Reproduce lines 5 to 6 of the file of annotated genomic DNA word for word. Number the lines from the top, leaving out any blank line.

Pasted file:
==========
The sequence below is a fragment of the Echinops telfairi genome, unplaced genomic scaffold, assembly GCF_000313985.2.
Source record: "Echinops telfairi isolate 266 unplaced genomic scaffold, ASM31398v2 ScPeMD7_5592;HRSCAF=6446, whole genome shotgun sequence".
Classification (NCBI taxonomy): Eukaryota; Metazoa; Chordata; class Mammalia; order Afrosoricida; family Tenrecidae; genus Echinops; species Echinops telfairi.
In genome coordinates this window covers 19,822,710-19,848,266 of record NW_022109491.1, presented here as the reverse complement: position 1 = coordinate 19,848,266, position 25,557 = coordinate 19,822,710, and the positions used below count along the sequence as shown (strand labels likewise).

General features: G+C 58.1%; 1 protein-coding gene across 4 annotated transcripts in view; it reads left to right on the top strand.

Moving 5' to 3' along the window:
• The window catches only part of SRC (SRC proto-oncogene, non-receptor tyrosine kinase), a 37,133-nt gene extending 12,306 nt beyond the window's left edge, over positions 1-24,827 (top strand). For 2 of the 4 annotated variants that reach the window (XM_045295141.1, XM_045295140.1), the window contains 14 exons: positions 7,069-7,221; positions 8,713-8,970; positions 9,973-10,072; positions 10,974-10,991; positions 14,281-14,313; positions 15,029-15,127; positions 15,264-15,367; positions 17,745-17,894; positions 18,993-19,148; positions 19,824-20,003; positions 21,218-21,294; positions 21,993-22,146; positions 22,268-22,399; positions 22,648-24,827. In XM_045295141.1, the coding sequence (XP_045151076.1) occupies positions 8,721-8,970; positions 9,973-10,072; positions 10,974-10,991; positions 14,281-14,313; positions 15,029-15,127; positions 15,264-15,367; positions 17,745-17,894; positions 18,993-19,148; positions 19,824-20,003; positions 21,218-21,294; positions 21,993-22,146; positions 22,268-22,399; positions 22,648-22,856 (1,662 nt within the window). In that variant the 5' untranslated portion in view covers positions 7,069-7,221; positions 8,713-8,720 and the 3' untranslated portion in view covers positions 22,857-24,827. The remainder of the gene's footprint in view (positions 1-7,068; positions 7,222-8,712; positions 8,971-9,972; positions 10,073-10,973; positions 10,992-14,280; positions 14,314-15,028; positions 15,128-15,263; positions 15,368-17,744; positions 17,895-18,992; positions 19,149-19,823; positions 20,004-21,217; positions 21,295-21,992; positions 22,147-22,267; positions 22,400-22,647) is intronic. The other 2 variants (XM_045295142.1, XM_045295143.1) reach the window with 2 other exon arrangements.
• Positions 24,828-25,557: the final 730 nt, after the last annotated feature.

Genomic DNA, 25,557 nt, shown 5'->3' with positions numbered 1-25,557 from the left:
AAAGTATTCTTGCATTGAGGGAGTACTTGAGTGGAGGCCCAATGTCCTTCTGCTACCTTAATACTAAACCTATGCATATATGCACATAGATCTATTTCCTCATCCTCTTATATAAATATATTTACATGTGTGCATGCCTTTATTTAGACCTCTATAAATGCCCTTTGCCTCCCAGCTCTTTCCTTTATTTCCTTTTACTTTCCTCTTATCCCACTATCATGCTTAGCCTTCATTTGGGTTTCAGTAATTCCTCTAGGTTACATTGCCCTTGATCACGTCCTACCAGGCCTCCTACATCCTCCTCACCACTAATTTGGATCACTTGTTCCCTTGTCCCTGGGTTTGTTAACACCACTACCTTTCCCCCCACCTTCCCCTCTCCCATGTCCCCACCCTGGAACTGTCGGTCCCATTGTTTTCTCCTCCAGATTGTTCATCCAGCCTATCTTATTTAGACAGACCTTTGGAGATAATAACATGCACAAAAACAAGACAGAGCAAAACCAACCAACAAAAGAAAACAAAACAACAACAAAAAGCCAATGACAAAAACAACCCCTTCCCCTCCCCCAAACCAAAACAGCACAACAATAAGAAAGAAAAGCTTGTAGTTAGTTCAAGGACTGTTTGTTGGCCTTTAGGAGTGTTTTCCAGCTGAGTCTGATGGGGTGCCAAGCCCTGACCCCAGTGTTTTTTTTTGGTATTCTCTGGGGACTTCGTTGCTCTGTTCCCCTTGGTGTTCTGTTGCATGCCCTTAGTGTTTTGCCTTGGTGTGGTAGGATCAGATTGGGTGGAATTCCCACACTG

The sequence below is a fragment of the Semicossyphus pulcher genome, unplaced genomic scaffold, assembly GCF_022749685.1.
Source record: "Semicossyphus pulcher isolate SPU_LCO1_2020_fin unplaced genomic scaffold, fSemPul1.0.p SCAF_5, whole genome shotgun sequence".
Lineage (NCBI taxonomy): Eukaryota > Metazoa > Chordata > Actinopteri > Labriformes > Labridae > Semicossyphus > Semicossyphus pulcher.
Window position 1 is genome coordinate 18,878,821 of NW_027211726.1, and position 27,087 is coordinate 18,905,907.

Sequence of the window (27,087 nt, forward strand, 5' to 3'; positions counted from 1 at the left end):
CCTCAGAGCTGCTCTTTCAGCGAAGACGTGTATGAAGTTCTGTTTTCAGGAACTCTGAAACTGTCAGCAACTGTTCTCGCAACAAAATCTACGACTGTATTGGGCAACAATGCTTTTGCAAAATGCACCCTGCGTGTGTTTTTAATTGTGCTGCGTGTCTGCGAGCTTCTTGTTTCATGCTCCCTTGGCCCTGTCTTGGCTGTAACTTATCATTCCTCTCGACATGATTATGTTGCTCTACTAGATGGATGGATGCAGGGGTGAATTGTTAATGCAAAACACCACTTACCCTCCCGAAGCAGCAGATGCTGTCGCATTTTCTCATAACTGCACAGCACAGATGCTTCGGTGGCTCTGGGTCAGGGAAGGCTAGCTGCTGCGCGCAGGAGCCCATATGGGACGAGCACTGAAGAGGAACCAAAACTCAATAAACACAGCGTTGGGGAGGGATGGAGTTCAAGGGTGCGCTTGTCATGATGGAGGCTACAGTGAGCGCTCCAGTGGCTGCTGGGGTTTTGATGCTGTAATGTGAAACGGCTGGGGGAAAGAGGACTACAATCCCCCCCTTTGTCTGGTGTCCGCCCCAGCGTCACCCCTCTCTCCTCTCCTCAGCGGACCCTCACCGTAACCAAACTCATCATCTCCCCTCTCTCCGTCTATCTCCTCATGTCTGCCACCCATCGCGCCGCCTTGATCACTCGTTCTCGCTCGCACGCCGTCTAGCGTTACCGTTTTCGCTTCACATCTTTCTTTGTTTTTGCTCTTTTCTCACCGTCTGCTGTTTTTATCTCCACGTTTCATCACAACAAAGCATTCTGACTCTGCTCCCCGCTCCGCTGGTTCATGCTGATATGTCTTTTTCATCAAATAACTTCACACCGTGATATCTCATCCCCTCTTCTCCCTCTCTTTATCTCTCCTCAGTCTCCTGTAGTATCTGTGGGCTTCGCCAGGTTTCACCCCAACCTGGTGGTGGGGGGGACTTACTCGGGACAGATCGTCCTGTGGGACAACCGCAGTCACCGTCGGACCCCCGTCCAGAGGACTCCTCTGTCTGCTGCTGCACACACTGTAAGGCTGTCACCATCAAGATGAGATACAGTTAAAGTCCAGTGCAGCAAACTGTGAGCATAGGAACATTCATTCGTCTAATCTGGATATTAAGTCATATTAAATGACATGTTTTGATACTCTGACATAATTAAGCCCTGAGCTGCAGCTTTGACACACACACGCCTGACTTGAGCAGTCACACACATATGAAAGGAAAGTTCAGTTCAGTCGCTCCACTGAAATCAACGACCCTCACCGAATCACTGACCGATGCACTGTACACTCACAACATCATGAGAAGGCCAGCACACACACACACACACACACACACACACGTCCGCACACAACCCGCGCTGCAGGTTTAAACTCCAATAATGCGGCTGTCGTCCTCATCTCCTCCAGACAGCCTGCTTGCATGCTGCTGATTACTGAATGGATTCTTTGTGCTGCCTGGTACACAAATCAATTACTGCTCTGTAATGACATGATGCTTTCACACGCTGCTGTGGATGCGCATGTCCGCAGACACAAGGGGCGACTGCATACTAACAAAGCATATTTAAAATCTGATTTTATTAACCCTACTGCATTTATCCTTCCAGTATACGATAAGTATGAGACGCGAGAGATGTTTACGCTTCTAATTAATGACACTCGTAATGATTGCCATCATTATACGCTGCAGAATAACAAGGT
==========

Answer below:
General features: G+C 58.1%; 1 protein-coding gene across 4 annotated transcripts in view; it reads left to right on the top strand.

Moving 5' to 3' along the window: